In July, Gina, who had been serving as project coordinator for our group, became my new official manager. It was a numbers thing: Linda simply had too many direct reports, so they needed to split the group.

In late August through September, a "special project" system came around for testing some hardware that was about to ship to a customer, and it had very high visibility, up at least a few levels in the management chain. As Linda phrased it, I "waved my hand" and volunteered myself to admin it, though I didn't realize what I'd be getting myself into. The upside of being on a special project is that you get anything you ask for; remember how I was always begging for extra parts on my small system? On this special project, I got anything I wanted, whether that meant "liberating" some new hardware from manufacturing, or stealing blades out of other important systems. The price paid for this royal treatment, though, is having to deliver, which meant working a lot of evenings and Saturdays, and a lot of pressure to get things done quickly (and correctly). From the get-go, John promised he would mentor me through the process, and he really did; I mean, he made me look good. I learned a ton, and eventually could run mostly independently, but it was his patient teaching that got me there. Dennis and Gina were frequently telling me how impressed they were, because I was always three steps ahead and when the visibility for the project goes all the way up to the VPs, it's nice to be able to say "I'm waiting on so-and-so", rather than "I'm the hold-up". One day about mid-way through the project, my boss's boss came by my cube to personally thank me for the work I'd done. The project leader, Joe, also came by a few times to thank me, and at the end of the testing, brought me a six-bottle-pack of some classy-looking beer as a thank you for all the weekends and extra hours. (I didn't have the heart to tell him I don't drink beer, so I graciously accepted and gave it away to other coworkers who do). I was touched. He didn't have to do that. And again what it boils down to is: John helped make me look good.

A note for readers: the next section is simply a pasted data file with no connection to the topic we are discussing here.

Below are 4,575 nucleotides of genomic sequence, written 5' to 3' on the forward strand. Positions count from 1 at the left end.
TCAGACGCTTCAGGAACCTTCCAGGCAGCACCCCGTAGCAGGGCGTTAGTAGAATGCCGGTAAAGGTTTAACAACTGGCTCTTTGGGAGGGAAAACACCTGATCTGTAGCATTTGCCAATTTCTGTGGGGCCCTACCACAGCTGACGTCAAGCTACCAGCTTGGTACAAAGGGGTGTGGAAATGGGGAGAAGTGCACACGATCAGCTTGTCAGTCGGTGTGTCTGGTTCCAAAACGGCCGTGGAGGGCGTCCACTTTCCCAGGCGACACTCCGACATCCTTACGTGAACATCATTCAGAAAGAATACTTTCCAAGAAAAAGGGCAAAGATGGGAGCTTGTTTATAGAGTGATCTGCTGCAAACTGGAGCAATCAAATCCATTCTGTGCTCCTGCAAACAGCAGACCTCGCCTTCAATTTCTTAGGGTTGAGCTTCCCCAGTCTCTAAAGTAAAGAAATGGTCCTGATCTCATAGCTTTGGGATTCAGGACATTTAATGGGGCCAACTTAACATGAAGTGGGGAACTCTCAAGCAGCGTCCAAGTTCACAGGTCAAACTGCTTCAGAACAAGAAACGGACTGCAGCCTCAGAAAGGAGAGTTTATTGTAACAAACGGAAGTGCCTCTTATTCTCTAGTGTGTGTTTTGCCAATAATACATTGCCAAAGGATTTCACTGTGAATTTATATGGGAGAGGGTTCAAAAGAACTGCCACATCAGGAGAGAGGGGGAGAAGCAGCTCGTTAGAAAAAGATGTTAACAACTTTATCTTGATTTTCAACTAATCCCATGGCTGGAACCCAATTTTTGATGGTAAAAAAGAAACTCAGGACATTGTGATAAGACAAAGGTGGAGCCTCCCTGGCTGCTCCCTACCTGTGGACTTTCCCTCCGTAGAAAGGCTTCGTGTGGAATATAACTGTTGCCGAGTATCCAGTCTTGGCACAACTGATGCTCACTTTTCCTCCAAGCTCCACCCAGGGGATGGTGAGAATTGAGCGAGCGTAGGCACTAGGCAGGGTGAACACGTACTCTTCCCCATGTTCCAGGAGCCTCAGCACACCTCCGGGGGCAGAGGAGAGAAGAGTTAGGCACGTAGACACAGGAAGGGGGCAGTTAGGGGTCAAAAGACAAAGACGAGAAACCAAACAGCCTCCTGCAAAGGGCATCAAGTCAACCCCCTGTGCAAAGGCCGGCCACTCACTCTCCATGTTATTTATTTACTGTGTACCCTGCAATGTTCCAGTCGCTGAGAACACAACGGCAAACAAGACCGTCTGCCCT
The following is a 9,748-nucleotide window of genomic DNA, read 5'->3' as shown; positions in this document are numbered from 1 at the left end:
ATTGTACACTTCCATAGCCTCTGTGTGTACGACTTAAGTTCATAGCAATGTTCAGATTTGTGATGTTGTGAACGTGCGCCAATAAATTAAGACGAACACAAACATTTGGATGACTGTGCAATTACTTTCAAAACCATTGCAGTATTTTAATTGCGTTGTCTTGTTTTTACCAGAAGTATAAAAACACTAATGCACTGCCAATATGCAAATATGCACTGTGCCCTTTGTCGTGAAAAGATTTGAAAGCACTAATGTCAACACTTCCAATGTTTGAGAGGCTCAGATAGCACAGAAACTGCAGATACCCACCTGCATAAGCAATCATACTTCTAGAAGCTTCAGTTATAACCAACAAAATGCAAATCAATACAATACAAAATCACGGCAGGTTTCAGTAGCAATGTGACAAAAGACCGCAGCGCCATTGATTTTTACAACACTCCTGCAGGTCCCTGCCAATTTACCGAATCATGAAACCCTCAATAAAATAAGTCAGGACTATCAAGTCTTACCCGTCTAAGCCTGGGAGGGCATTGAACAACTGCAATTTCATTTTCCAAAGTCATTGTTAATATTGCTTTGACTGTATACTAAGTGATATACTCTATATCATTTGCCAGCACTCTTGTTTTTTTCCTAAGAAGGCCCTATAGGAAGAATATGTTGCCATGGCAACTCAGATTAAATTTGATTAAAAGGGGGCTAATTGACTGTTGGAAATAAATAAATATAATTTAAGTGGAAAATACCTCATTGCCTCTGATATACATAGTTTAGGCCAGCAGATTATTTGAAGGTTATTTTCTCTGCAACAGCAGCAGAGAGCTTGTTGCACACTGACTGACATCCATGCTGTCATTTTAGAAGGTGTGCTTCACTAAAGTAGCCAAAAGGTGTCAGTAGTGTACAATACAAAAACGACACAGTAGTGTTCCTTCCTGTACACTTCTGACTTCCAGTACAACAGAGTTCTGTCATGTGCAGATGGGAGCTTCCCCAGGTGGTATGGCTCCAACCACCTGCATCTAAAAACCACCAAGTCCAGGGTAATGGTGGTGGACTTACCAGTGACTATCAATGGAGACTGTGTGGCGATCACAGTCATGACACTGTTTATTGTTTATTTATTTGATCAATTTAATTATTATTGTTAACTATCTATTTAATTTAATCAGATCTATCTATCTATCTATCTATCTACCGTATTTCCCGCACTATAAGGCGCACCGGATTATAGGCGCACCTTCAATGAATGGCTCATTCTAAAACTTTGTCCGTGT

Before I was officially hired at Cray, friends/family would ask me if I got offered a job, if I'd take it. My answer had been "yeah, probably, because it's a good place for me to be right now. Is it my dream job? No, but it's a good job, and one from which I can see myself supporting a family, which is my dream."

My answer has changed now, in large part due to the new group I'm in. I get to wake up every day, and genuinely look forward to going in to work. I get to work with people I like and enjoy being around. My team of managers (Gina, Linda, Dennis) have a true camaraderie that makes them wonderful to work for. And in a small way, I am humbled to get to help change the world: researchers are using Crays to find cures for currently incurable diseases, and I get to be a small part of that large process. Finally, I get to have fun and enjoy what I'm doing; life's too short to spend 40 or more hours a week doing something you hate. How many people in general, and then how many people my age, get to say all of these things? I'm very lucky.